When the world is facing pandemic, Vieira showed the current situation of the world in his illustrations. Artist Ademar Vieira illustrates pandemic’s tough time, social inequality, death, parenting and economic dissimilarity. The end result of these comics are sore and awful. Vieira beautifully expresses a whole world of emotions, ideas and absolutely unrepeatable themes. With over 44k instagram followers, Artist Ademar Vieira- a journalist, characterize himself as someone who tries to giving some points, having met with a tough condition in early 2020.
With the help of his artwork, Vieira exploring the issues which are faced by people and also showing his opinions on both social and political. As we can see, Vieira the artist enjoying his success over the internet, but that has not taken away the intensive messages conveyed.
We have 11 of his fresh stories- that can bring you tears or possibly make you think strongly and deeply.
Mother Nature:- Most of the time we harm our Nature. Nature gives us so many things. It’s a mother of all living beings. Mother Nature can’t be rude and fought with but it can make us shock sometimes. Currently there is a news of arson in Brazil’s two largest biodiversity reserves- the Amazon and the Pantanal. It is affecting humans, but it is not the same for animals. It is more than than that. Through are, Vieira shared his illustrations and wants us to see things from a entire outlook.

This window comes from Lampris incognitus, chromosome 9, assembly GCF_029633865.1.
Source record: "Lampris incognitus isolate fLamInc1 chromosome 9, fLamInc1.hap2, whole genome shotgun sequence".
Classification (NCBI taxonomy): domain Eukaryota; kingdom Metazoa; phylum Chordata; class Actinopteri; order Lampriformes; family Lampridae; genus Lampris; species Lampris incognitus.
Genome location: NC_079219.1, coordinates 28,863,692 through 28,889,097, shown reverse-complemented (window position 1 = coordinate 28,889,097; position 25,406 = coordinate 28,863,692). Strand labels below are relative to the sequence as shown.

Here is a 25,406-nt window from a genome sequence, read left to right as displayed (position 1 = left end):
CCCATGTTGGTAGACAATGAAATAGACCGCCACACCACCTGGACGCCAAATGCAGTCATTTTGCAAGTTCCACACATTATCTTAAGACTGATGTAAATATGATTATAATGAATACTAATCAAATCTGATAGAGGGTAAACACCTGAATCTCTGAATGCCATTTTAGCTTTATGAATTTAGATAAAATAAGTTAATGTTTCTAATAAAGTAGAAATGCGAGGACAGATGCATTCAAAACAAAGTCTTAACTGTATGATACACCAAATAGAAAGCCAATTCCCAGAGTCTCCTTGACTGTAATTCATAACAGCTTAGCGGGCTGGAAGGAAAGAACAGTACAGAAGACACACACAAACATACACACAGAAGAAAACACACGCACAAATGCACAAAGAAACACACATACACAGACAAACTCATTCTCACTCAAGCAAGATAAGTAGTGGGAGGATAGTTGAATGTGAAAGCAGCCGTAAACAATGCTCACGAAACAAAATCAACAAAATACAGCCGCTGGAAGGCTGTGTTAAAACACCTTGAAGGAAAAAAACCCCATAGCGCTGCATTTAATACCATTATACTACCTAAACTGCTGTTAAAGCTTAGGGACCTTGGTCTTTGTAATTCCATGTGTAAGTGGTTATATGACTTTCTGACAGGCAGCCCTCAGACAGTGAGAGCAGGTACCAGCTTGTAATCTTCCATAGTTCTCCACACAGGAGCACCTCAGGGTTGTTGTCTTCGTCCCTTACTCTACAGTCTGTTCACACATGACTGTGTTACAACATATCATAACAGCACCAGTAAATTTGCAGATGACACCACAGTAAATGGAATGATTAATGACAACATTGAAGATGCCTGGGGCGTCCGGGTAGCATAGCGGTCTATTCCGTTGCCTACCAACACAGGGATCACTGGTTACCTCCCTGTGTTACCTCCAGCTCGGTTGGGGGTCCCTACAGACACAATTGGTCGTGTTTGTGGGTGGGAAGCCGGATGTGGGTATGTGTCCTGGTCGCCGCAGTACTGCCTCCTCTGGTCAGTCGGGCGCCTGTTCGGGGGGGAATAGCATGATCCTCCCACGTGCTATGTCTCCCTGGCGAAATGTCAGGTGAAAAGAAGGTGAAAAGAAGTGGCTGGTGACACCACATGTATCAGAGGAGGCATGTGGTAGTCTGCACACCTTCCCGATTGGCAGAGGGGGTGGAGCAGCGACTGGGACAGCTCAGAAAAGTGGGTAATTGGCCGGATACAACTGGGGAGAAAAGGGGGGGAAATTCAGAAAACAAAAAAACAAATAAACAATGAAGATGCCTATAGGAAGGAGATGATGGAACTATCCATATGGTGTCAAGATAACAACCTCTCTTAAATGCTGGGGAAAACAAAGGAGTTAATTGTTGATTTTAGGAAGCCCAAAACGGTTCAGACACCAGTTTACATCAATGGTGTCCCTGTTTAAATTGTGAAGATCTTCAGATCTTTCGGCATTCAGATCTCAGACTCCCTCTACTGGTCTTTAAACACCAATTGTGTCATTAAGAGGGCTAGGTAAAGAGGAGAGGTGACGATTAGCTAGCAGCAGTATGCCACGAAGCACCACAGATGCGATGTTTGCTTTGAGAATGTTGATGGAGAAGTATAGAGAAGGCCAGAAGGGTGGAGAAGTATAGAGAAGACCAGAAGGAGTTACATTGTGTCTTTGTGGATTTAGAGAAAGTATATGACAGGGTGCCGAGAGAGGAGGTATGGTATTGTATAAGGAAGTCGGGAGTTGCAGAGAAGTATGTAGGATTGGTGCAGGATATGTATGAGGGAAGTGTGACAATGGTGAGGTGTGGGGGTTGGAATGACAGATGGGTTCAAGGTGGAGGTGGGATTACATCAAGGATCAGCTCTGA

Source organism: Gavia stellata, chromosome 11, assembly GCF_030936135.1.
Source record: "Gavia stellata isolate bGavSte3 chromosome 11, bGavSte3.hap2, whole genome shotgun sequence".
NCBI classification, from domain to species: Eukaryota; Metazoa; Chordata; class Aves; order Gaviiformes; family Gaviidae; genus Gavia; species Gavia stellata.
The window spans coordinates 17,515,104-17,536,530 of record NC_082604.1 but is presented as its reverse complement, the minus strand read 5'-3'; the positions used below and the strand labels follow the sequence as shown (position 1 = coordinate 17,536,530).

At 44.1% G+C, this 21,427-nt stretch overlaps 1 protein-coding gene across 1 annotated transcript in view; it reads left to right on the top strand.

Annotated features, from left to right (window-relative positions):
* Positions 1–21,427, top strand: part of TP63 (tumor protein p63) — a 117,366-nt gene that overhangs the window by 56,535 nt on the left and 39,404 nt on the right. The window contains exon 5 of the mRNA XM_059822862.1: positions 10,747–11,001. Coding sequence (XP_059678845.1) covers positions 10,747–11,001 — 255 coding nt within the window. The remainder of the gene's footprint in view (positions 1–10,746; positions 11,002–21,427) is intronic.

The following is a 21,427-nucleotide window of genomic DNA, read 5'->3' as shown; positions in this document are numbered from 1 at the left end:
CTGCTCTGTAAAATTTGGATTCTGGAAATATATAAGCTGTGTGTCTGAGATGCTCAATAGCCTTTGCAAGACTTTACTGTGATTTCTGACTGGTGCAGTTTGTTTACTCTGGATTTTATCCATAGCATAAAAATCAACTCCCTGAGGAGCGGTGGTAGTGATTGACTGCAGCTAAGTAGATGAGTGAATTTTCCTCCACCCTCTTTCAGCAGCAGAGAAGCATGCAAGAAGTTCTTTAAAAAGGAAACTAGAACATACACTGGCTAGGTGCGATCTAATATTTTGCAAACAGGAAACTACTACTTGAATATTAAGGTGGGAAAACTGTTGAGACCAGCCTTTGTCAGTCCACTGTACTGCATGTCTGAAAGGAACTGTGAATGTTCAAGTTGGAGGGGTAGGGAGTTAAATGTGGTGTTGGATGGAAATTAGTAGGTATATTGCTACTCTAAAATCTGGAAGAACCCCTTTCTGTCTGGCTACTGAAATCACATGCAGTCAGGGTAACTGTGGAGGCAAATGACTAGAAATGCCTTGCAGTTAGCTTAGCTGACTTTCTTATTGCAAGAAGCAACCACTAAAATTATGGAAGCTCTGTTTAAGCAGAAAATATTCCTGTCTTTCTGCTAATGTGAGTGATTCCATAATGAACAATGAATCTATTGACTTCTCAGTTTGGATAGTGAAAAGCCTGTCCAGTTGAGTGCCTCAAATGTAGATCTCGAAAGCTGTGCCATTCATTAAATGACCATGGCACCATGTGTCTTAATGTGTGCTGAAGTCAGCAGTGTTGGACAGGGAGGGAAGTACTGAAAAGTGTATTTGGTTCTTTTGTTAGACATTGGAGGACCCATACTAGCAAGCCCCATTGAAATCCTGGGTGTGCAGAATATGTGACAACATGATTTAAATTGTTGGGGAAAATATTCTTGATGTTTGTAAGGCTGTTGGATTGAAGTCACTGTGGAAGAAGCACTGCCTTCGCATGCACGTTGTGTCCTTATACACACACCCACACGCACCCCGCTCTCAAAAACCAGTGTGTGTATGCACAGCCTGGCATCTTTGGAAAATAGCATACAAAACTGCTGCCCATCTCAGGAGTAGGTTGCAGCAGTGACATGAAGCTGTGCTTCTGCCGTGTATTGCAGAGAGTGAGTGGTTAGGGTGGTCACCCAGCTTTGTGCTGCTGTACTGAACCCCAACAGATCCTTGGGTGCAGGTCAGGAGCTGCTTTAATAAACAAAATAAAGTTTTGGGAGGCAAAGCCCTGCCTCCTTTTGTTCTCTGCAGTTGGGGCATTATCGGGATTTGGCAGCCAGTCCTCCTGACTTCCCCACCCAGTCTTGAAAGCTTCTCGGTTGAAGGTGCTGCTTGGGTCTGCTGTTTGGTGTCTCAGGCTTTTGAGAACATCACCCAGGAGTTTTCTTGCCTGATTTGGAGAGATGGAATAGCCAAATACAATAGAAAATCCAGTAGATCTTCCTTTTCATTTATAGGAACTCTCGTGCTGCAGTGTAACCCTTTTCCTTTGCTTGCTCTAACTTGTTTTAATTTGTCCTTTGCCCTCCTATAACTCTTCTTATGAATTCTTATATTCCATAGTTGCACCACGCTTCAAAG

The Warriors of Health:- As we are aware about 2020’s condition, 2020 met with a crisis – a global pandemic. We see in movies how heroes save world with the help of their super powers but in our modern world our health warriors save the world from the deadly virus. They fight for us day & night. They save us in this crisis by their medical knowledge and practices.
The River & Latin America: A river, going by many inland cultures, isn’t a natural resource but a living nature with a personality, acknowledged as a close relative, he’s treated with respect, and undoubtedly its connection with nature is crucial that he can’t even think of living without it. The River narrates the story of both a river and the indigenous people’s tale in Latin America.